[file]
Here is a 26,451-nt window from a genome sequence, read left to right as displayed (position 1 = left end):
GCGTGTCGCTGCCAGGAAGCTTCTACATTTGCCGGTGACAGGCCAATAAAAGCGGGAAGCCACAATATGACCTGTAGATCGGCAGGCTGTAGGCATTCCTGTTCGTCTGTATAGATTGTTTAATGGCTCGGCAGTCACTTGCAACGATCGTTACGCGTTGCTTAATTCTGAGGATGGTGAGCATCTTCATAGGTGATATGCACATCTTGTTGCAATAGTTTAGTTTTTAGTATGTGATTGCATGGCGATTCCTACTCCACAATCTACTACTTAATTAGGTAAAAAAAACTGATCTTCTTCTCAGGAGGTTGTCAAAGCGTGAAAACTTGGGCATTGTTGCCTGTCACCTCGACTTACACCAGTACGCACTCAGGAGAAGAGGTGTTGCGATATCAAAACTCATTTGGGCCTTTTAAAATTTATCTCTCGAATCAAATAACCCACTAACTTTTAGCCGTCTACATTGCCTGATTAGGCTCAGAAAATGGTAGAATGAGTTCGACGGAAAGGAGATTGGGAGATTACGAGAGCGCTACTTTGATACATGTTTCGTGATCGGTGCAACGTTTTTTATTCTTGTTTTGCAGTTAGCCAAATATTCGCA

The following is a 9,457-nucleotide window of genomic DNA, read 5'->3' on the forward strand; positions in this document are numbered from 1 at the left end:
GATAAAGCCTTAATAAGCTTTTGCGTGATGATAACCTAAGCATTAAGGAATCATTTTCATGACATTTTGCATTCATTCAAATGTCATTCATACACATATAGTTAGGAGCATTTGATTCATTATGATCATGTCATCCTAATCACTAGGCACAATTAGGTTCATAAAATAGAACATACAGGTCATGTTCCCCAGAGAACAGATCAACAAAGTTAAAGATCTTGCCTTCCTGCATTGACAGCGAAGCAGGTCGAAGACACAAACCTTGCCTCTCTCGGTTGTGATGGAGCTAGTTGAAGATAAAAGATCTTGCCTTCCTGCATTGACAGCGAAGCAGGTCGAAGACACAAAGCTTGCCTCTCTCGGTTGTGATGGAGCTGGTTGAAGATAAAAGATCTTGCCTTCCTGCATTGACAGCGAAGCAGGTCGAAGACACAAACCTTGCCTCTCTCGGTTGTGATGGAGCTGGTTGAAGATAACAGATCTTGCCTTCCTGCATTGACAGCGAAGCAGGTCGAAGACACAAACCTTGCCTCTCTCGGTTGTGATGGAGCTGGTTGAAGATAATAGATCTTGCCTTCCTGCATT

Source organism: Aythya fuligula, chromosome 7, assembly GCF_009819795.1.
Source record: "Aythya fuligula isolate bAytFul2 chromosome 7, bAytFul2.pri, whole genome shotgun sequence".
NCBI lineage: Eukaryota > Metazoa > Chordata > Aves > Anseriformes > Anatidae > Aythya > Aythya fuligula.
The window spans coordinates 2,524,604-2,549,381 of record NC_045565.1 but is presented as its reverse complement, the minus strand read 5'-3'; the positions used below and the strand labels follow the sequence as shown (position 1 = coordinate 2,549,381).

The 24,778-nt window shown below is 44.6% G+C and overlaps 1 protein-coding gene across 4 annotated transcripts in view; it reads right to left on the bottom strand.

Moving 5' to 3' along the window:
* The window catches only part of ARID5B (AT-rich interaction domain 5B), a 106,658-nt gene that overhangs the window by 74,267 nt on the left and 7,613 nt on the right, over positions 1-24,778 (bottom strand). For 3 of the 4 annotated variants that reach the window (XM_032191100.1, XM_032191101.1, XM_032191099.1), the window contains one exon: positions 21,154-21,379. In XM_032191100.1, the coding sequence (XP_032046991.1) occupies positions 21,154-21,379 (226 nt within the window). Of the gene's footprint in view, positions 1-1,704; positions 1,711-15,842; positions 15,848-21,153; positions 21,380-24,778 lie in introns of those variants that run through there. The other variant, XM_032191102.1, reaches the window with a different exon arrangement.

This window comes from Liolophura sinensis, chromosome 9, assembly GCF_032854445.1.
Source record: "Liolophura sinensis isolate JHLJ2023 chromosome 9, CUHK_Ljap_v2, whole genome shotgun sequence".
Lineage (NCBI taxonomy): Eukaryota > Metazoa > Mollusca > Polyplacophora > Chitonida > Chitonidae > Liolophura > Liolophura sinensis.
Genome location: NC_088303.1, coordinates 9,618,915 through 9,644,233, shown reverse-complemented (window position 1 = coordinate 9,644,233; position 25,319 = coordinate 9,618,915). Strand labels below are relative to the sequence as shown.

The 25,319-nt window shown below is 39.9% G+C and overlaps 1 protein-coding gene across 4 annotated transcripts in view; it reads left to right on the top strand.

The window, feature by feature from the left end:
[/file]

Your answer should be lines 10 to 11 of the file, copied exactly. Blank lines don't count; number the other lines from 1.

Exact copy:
Moving 5' to 3' along the window:
* The window catches only part of ARID5B (AT-rich interaction domain 5B), a 106,658-nt gene that overhangs the window by 74,267 nt on the left and 7,613 nt on the right, over positions 1-24,778 (bottom strand). For 3 of the 4 annotated variants that reach the window (XM_032191100.1, XM_032191101.1, XM_032191099.1), the window contains one exon: positions 21,154-21,379. In XM_032191100.1, the coding sequence (XP_032046991.1) occupies positions 21,154-21,379 (226 nt within the window). Of the gene's footprint in view, positions 1-1,704; positions 1,711-15,842; positions 15,848-21,153; positions 21,380-24,778 lie in introns of those variants that run through there. The other variant, XM_032191102.1, reaches the window with a different exon arrangement.